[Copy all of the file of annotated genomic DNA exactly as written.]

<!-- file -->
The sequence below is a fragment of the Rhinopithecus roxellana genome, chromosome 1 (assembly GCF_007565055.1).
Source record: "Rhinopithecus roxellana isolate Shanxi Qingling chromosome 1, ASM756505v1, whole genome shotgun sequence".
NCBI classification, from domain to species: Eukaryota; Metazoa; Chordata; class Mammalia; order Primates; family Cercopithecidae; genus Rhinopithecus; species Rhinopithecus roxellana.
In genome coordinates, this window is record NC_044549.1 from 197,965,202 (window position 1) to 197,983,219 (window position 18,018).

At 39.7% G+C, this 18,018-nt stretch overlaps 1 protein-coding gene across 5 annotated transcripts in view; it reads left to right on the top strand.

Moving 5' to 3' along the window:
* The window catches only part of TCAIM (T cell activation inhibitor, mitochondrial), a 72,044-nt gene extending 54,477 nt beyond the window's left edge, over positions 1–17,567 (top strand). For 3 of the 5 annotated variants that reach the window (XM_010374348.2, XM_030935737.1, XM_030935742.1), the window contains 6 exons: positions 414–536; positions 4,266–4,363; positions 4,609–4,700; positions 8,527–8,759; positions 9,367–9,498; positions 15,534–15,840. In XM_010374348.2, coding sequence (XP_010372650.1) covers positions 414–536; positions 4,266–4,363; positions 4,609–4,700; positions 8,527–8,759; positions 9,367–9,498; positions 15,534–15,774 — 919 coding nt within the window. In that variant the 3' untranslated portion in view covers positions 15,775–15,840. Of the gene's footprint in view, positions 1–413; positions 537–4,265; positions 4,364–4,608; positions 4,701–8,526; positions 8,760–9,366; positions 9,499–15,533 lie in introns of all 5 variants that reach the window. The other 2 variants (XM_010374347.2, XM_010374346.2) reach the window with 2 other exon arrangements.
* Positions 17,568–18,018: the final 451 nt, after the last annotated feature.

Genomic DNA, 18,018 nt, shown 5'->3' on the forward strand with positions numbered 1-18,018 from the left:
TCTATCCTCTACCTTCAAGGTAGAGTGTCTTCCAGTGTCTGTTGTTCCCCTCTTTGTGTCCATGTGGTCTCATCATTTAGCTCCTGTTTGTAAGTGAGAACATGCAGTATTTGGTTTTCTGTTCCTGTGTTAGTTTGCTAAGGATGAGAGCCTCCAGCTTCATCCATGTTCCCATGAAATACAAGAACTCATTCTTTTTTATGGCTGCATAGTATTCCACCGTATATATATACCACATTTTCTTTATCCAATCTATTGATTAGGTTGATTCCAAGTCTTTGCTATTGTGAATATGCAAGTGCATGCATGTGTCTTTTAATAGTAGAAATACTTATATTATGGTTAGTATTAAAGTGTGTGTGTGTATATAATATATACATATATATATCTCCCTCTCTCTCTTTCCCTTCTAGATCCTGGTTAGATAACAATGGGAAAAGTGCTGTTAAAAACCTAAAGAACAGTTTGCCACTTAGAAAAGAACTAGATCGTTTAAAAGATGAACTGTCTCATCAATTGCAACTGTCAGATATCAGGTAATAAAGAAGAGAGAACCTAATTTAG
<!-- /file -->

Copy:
The sequence below is a fragment of the Rhinopithecus roxellana genome, chromosome 1 (assembly GCF_007565055.1).
Source record: "Rhinopithecus roxellana isolate Shanxi Qingling chromosome 1, ASM756505v1, whole genome shotgun sequence".
NCBI classification, from domain to species: Eukaryota; Metazoa; Chordata; class Mammalia; order Primates; family Cercopithecidae; genus Rhinopithecus; species Rhinopithecus roxellana.
In genome coordinates, this window is record NC_044549.1 from 197,965,202 (window position 1) to 197,983,219 (window position 18,018).

At 39.7% G+C, this 18,018-nt stretch overlaps 1 protein-coding gene across 5 annotated transcripts in view; it reads left to right on the top strand.

Moving 5' to 3' along the window:
* The window catches only part of TCAIM (T cell activation inhibitor, mitochondrial), a 72,044-nt gene extending 54,477 nt beyond the window's left edge, over positions 1–17,567 (top strand). For 3 of the 5 annotated variants that reach the window (XM_010374348.2, XM_030935737.1, XM_030935742.1), the window contains 6 exons: positions 414–536; positions 4,266–4,363; positions 4,609–4,700; positions 8,527–8,759; positions 9,367–9,498; positions 15,534–15,840. In XM_010374348.2, coding sequence (XP_010372650.1) covers positions 414–536; positions 4,266–4,363; positions 4,609–4,700; positions 8,527–8,759; positions 9,367–9,498; positions 15,534–15,774 — 919 coding nt within the window. In that variant the 3' untranslated portion in view covers positions 15,775–15,840. Of the gene's footprint in view, positions 1–413; positions 537–4,265; positions 4,364–4,608; positions 4,701–8,526; positions 8,760–9,366; positions 9,499–15,533 lie in introns of all 5 variants that reach the window. The other 2 variants (XM_010374347.2, XM_010374346.2) reach the window with 2 other exon arrangements.
* Positions 17,568–18,018: the final 451 nt, after the last annotated feature.

Genomic DNA, 18,018 nt, shown 5'->3' on the forward strand with positions numbered 1-18,018 from the left:
TCTATCCTCTACCTTCAAGGTAGAGTGTCTTCCAGTGTCTGTTGTTCCCCTCTTTGTGTCCATGTGGTCTCATCATTTAGCTCCTGTTTGTAAGTGAGAACATGCAGTATTTGGTTTTCTGTTCCTGTGTTAGTTTGCTAAGGATGAGAGCCTCCAGCTTCATCCATGTTCCCATGAAATACAAGAACTCATTCTTTTTTATGGCTGCATAGTATTCCACCGTATATATATACCACATTTTCTTTATCCAATCTATTGATTAGGTTGATTCCAAGTCTTTGCTATTGTGAATATGCAAGTGCATGCATGTGTCTTTTAATAGTAGAAATACTTATATTATGGTTAGTATTAAAGTGTGTGTGTGTATATAATATATACATATATATATCTCCCTCTCTCTCTTTCCCTTCTAGATCCTGGTTAGATAACAATGGGAAAAGTGCTGTTAAAAACCTAAAGAACAGTTTGCCACTTAGAAAAGAACTAGATCGTTTAAAAGATGAACTGTCTCATCAATTGCAACTGTCAGATATCAGGTAATAAAGAAGAGAGAACCTAATTTAG